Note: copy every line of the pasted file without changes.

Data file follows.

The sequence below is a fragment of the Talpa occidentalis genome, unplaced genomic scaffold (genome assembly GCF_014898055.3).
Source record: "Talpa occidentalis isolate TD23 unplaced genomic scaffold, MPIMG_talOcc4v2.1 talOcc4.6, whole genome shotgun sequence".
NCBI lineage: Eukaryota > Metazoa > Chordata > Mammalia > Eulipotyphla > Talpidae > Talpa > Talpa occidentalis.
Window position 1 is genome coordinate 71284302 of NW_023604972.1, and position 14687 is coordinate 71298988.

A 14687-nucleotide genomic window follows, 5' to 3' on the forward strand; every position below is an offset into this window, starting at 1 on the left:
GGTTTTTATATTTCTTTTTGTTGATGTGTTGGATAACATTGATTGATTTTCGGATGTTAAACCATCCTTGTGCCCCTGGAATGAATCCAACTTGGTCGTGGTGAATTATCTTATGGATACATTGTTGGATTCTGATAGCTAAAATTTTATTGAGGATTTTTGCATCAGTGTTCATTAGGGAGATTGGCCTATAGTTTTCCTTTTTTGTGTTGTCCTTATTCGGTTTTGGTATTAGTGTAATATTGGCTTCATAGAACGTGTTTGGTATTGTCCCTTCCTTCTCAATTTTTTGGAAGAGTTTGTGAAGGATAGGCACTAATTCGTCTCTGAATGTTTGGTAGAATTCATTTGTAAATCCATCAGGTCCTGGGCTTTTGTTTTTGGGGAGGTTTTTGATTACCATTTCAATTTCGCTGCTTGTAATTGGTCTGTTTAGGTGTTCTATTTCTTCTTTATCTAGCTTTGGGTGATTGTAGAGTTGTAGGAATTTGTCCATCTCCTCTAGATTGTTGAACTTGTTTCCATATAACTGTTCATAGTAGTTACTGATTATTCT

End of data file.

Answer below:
The sequence below is a fragment of the Talpa occidentalis genome, unplaced genomic scaffold (genome assembly GCF_014898055.3).
Source record: "Talpa occidentalis isolate TD23 unplaced genomic scaffold, MPIMG_talOcc4v2.1 talOcc4.6, whole genome shotgun sequence".
NCBI lineage: Eukaryota > Metazoa > Chordata > Mammalia > Eulipotyphla > Talpidae > Talpa > Talpa occidentalis.
Window position 1 is genome coordinate 71284302 of NW_023604972.1, and position 14687 is coordinate 71298988.

A 14687-nucleotide genomic window follows, 5' to 3' on the forward strand; every position below is an offset into this window, starting at 1 on the left:
GGTTTTTATATTTCTTTTTGTTGATGTGTTGGATAACATTGATTGATTTTCGGATGTTAAACCATCCTTGTGCCCCTGGAATGAATCCAACTTGGTCGTGGTGAATTATCTTATGGATACATTGTTGGATTCTGATAGCTAAAATTTTATTGAGGATTTTTGCATCAGTGTTCATTAGGGAGATTGGCCTATAGTTTTCCTTTTTTGTGTTGTCCTTATTCGGTTTTGGTATTAGTGTAATATTGGCTTCATAGAACGTGTTTGGTATTGTCCCTTCCTTCTCAATTTTTTGGAAGAGTTTGTGAAGGATAGGCACTAATTCGTCTCTGAATGTTTGGTAGAATTCATTTGTAAATCCATCAGGTCCTGGGCTTTTGTTTTTGGGGAGGTTTTTGATTACCATTTCAATTTCGCTGCTTGTAATTGGTCTGTTTAGGTGTTCTATTTCTTCTTTATCTAGCTTTGGGTGATTGTAGAGTTGTAGGAATTTGTCCATCTCCTCTAGATTGTTGAACTTGTTTCCATATAACTGTTCATAGTAGTTACTGATTATTCT